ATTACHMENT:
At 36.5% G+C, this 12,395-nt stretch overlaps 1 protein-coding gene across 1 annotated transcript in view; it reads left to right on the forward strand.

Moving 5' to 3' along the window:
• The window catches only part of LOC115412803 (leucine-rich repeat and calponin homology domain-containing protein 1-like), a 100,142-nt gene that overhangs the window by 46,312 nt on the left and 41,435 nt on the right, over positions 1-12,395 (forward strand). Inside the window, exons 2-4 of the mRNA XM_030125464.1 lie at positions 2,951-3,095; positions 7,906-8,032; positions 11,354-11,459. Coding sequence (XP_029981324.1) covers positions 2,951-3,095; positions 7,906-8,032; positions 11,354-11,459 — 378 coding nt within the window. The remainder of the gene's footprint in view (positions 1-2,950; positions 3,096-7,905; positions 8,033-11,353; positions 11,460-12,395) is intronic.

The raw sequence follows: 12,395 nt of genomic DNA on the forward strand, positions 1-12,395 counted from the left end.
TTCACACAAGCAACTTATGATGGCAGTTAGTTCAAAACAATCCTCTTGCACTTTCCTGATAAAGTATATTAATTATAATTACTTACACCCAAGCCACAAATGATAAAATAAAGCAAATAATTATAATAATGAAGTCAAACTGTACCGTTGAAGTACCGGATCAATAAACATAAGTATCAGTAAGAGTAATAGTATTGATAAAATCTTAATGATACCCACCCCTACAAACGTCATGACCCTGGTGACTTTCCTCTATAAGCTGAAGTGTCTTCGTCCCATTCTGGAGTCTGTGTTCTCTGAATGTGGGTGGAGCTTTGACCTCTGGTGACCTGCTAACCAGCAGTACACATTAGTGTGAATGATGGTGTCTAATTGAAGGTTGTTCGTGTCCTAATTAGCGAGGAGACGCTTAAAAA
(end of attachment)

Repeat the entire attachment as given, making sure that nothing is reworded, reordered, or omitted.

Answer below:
At 36.5% G+C, this 12,395-nt stretch overlaps 1 protein-coding gene across 1 annotated transcript in view; it reads left to right on the forward strand.

Moving 5' to 3' along the window:
• The window catches only part of LOC115412803 (leucine-rich repeat and calponin homology domain-containing protein 1-like), a 100,142-nt gene that overhangs the window by 46,312 nt on the left and 41,435 nt on the right, over positions 1-12,395 (forward strand). Inside the window, exons 2-4 of the mRNA XM_030125464.1 lie at positions 2,951-3,095; positions 7,906-8,032; positions 11,354-11,459. Coding sequence (XP_029981324.1) covers positions 2,951-3,095; positions 7,906-8,032; positions 11,354-11,459 — 378 coding nt within the window. The remainder of the gene's footprint in view (positions 1-2,950; positions 3,096-7,905; positions 8,033-11,353; positions 11,460-12,395) is intronic.

The raw sequence follows: 12,395 nt of genomic DNA on the forward strand, positions 1-12,395 counted from the left end.
TTCACACAAGCAACTTATGATGGCAGTTAGTTCAAAACAATCCTCTTGCACTTTCCTGATAAAGTATATTAATTATAATTACTTACACCCAAGCCACAAATGATAAAATAAAGCAAATAATTATAATAATGAAGTCAAACTGTACCGTTGAAGTACCGGATCAATAAACATAAGTATCAGTAAGAGTAATAGTATTGATAAAATCTTAATGATACCCACCCCTACAAACGTCATGACCCTGGTGACTTTCCTCTATAAGCTGAAGTGTCTTCGTCCCATTCTGGAGTCTGTGTTCTCTGAATGTGGGTGGAGCTTTGACCTCTGGTGACCTGCTAACCAGCAGTACACATTAGTGTGAATGATGGTGTCTAATTGAAGGTTGTTCGTGTCCTAATTAGCGAGGAGACGCTTAAAAA